Overview

Comprehensive Description

Description

A slender and elongate aquatic salamander lacking hindlimbs. The lack of hindlimbs is a feature of sirens and dwarf sirens (Family Sirenidae). Other features of sirens and dwarf sirens are lack of eyelids and the presence of a horny beak on the upper and lower jaws (Martof 1974). Pseudobranchus have a single gill slit (Martof 1972 1974). There are only three toes on the front limbs, which are reduced and often hard to see. Individuals bear bushy, external gills throughout life. Adults may reach 25 cm total length, with 29-37 costal grooves (Martof 1972; Petranka 1998). The tail is about 40% of the total length (Martof 1972). There is sexual dimorphism, with females reaching adult size about 28% greater than males (Netting and Goin 1942; Petranka 1998).

Adult P. axanthus have a brownish black to light grey ground color and parallel yellow or tan stripes on the back and sides. The stripes run from the head to the tip of the tail (Petranka 1998).The two recognized subspecies may be distinguished by differences in coloration and number of costal grooves. Pseudobranchus a. belli, the Everglades dwarf siren, has 29-33 costal grooves, three narrow, light lines within the mid-dorsal stripe, and two wider, buff-colored bands along the sides of the body. Pseudobranchus a. axanthus, the narrow-striped dwarf siren, has 34-37 costal grooves, a gray ground color, lacks well-defined light stripes and has poorly defined, grayish lateral stripes. Descriptions from Petranka (1988).

Hatchling size is 10-11.5 mm snout to vent length (14.5-16 mm total length) (Petranka 1998).Juveniles differ from adults in the presence of a dorsal fin which extends from the base of the head to the tail tip. (Martof 1972; Petranka 1998).

Prior to 1993, a single species of dwarf siren was recognized (e.g. Conant and Collins 1991). Moler and Kezer (1993) studied the chromosomes of Pseudobranchus striatus and split it into two separate species with different chromosome complements: Pseudobranchus striatus (n = 24) and Pseudobranchus axanthus (n = 32). The two species are found in sympatry in northern and mid-Florida, although they seem to prefer different micro-habitats. Pseudobranchus axanthus occur in open ponds and marshes, and P. striatus in cypress swamps. In addition, P. axanthus are commonly found in mats of floating water hyacinth and P. striatus are never found in water hyacinth, preferring a different floating plant called frog's bit (Limnobium spongia) (Moler and Kezer 1993). Within P. axanthus there is evidence of intergradation between the two subspecies (Moler and Kezer 1993).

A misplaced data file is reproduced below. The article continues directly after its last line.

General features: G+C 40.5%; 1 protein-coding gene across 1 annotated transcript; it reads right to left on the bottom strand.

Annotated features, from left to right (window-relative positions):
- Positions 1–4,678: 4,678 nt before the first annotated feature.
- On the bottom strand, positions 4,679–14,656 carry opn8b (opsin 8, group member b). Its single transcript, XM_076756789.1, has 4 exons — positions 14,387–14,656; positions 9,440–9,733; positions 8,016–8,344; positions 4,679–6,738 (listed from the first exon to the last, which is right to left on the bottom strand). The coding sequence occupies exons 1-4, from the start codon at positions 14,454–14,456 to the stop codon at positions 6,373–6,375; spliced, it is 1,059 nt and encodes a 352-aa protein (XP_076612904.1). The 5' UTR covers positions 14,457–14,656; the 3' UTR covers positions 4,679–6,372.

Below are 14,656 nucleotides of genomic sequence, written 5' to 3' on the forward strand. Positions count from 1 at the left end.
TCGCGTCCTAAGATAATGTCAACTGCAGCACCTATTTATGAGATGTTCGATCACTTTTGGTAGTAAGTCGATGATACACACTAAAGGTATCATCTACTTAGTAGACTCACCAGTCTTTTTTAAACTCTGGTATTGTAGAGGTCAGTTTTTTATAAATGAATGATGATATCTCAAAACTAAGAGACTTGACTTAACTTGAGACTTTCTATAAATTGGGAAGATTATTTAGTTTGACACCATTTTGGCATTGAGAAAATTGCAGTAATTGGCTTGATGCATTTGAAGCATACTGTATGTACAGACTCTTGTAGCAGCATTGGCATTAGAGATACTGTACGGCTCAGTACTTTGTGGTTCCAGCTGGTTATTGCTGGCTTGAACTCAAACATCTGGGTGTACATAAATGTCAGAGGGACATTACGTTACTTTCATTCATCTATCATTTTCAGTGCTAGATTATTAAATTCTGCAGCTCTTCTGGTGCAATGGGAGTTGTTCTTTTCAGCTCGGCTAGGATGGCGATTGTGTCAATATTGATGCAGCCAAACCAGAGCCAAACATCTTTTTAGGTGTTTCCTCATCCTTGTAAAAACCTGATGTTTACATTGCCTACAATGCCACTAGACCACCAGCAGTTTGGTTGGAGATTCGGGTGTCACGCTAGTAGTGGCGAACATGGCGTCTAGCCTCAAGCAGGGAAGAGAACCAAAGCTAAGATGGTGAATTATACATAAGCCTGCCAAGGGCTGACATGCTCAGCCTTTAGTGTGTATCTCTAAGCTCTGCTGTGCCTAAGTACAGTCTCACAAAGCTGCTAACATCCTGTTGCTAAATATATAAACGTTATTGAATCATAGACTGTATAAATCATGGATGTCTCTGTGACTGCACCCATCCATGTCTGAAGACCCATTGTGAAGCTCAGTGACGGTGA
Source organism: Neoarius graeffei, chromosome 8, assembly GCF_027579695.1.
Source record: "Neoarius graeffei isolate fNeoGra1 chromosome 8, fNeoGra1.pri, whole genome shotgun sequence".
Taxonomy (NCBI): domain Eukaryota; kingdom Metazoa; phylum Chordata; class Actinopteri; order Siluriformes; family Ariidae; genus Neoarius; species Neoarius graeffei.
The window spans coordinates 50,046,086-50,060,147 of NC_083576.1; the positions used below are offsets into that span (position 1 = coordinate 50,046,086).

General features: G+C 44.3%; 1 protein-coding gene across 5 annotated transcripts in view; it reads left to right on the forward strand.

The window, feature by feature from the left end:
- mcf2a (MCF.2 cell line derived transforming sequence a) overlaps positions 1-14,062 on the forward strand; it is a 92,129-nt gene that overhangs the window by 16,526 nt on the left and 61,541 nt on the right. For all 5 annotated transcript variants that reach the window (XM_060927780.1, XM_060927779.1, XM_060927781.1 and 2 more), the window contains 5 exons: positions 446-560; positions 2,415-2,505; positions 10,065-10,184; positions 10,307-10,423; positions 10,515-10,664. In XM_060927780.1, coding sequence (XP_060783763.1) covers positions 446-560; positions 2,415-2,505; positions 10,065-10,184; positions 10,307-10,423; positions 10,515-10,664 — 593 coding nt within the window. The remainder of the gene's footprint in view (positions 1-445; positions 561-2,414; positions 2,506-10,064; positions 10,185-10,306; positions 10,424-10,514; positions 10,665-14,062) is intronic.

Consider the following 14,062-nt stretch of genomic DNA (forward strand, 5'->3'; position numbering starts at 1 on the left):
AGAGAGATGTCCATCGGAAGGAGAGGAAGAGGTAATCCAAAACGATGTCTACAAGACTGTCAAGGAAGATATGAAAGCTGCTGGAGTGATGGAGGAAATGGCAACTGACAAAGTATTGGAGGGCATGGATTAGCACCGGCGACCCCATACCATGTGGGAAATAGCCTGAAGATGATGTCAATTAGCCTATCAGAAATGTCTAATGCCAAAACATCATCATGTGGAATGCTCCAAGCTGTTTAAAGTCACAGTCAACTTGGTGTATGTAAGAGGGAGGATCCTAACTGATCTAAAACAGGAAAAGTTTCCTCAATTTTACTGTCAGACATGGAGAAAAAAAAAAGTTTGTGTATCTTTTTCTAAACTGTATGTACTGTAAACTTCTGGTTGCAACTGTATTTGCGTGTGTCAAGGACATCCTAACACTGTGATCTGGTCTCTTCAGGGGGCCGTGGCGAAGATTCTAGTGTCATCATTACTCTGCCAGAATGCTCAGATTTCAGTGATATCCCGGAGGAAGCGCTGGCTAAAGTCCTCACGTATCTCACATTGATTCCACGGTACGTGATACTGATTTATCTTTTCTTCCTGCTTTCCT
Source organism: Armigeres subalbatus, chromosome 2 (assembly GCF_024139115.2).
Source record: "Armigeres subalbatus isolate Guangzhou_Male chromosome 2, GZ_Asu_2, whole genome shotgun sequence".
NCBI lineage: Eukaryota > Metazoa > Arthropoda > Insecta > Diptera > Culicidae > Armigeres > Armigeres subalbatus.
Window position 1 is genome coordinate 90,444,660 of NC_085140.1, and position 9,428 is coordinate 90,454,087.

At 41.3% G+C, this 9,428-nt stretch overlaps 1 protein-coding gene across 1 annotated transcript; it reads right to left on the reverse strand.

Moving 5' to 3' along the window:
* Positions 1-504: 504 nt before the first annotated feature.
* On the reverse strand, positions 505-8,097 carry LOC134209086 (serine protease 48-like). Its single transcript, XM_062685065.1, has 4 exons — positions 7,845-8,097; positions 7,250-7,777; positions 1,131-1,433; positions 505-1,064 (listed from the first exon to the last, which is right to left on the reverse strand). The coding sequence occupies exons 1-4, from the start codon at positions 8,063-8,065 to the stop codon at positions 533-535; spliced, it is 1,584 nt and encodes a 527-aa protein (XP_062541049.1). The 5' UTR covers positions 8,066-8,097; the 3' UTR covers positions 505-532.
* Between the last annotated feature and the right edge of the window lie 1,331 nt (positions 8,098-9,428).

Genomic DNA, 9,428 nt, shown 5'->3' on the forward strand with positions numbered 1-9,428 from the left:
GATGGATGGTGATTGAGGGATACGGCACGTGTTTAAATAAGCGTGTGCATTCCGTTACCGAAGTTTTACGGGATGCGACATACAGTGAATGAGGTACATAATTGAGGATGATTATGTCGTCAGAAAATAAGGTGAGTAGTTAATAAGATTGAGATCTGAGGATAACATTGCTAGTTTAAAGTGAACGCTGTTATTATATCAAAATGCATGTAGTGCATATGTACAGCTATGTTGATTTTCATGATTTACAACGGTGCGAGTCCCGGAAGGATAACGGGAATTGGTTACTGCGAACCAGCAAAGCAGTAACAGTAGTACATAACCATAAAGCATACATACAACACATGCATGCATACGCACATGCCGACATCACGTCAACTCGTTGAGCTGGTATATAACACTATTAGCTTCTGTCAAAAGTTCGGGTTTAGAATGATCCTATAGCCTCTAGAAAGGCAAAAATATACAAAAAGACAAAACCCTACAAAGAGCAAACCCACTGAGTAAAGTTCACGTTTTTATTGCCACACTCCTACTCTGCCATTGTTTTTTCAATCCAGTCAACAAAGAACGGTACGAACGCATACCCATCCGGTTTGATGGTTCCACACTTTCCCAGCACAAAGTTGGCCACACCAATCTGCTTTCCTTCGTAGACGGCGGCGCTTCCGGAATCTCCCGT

• Conant, R. and Collins, J. T. (1991). A Field Guide to Reptiles and Amphibians: Eastern/Central North America. Houghton Mifflin, Boston.
  • Petranka, J. W. (1998). Salamanders of the United States and Canada. Smithsonian Institution Press, Washington and London.
  • Martof, B. S. (1972). ''Pseudobranchus, P. striatus.'' Catalogue of American Amphibians and Reptiles. Society for the Study of Amphibians and Reptiles, 118.1-118.4.
  • Martof, B. S. (1974). ''Sirenidae. Sirens.'' Catalogue of American Amphibians and Reptiles. Society for the Study of Amphibians and Reptiles, 151.1-151.2.
  • Moler, P. E., and Kezer, J. (1993). ''Karyology and systematics of the salamander genus Pseudobranchus (Sirenidae).'' Copeia, 1993, 39-47.
  • Netting, M. G., and Goin, C. J. (1942). ''Descriptions of two new salamanders from peninsular Florida.'' Annals of the Carnegie Museum, 29, 175-196.
  • Sever, D. M., Rania, L. C. and Krenz, J. D. (1996). ''Reproduction of the salamander Siren intermedia Le Conte with especial reference to oviducal anatomy and mode of fertilization.'' Journal of Morphology, 227, 335-348.
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Distribution

endemic to a single nation

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National Distribution

United States

Origin: Native

Regularity: Regularly occurring

Currently: Present

Confidence: Confident

Type of Residency: Year-round

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Global Range: (20,000-200,000 square km (about 8000-80,000 square miles)) Widespread in peninsular Florida; Moler and Kezer (1993) did not encounter it north of the St. Johns River drainage in Alachua and Putnam counties, though they stated that it may follow the St. Johns River north along the east coast. Reported occurrence in the Okefenokee Swamp requires confirmation (Moler and Kezer 1993). Liu et al. (2004) found that all sampled Pseudobranchus in northernmost Florida and in Georgia were P. striatus.